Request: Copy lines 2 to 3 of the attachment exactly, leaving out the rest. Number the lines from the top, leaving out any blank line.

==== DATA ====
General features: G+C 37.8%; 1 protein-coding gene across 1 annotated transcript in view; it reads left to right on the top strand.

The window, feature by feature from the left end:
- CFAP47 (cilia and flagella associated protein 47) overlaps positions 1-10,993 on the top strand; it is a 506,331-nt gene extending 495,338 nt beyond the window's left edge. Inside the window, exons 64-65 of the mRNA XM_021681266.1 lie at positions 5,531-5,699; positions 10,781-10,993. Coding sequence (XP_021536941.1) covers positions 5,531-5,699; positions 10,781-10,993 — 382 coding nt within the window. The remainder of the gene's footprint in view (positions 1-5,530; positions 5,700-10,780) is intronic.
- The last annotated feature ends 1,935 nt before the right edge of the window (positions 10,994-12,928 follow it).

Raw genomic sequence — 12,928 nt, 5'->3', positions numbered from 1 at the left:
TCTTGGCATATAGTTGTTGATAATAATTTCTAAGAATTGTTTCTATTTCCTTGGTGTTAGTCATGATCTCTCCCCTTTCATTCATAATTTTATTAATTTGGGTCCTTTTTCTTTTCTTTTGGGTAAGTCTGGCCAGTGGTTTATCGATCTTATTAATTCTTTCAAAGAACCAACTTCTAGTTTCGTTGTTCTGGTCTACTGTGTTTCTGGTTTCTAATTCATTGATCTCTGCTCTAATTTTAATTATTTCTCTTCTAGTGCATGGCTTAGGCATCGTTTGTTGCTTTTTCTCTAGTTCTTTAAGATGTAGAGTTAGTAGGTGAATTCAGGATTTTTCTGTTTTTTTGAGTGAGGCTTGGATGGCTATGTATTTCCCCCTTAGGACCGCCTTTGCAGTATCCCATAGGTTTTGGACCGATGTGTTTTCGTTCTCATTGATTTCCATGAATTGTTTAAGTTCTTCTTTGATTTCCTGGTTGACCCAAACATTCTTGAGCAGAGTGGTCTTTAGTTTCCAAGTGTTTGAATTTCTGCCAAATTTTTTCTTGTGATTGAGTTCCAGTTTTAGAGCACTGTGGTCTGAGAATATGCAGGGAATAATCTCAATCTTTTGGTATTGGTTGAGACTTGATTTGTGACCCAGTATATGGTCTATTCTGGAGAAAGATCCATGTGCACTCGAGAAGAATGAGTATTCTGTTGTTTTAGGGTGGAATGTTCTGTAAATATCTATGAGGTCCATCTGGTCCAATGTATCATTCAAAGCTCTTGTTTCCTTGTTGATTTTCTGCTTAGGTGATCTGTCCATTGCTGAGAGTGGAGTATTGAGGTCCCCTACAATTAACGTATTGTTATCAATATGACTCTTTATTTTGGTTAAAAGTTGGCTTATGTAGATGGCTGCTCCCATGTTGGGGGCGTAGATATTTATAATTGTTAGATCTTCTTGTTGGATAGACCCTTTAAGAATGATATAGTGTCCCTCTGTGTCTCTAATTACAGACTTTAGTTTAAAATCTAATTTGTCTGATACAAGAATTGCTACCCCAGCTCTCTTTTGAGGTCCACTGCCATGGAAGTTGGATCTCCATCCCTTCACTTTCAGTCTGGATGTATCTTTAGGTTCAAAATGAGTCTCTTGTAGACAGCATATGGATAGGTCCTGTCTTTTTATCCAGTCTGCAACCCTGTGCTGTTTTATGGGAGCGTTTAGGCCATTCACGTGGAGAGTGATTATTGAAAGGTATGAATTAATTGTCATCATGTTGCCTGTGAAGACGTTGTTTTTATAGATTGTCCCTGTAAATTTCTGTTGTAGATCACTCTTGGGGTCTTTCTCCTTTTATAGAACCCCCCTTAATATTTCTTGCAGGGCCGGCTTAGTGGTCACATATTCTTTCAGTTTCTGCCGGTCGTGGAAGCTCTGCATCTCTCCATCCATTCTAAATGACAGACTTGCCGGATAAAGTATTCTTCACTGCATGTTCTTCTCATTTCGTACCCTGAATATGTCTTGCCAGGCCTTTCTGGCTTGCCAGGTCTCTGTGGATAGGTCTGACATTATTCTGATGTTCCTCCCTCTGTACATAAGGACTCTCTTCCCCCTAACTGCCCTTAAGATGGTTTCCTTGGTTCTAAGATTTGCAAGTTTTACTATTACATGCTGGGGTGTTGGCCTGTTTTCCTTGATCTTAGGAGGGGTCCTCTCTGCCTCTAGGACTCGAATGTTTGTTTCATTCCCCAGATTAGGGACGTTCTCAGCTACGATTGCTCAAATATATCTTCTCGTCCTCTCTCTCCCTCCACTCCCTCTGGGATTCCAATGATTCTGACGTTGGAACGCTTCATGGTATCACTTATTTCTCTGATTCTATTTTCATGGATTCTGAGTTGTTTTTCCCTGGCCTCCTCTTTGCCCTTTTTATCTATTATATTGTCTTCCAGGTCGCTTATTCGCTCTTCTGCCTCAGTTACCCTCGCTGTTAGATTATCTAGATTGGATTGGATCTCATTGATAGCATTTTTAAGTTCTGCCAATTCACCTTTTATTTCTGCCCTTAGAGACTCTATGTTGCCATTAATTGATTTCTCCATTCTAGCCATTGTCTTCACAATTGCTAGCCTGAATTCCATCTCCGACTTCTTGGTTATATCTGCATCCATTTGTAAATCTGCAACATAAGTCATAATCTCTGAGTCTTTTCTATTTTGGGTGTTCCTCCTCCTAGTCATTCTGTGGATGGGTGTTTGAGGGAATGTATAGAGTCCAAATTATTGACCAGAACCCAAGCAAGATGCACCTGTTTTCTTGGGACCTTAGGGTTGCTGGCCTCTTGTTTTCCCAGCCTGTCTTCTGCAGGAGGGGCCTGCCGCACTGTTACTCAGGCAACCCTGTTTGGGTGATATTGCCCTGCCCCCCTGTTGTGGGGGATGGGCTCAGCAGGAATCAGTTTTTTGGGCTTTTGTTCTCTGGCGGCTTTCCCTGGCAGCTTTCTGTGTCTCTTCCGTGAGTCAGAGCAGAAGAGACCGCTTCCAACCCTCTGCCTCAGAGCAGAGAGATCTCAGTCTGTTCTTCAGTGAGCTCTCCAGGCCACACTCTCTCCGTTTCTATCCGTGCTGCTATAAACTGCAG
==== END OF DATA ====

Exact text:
The window, feature by feature from the left end:
- CFAP47 (cilia and flagella associated protein 47) overlaps positions 1-10,993 on the top strand; it is a 506,331-nt gene extending 495,338 nt beyond the window's left edge. Inside the window, exons 64-65 of the mRNA XM_021681266.1 lie at positions 5,531-5,699; positions 10,781-10,993. Coding sequence (XP_021536941.1) covers positions 5,531-5,699; positions 10,781-10,993 — 382 coding nt within the window. The remainder of the gene's footprint in view (positions 1-5,530; positions 5,700-10,780) is intronic.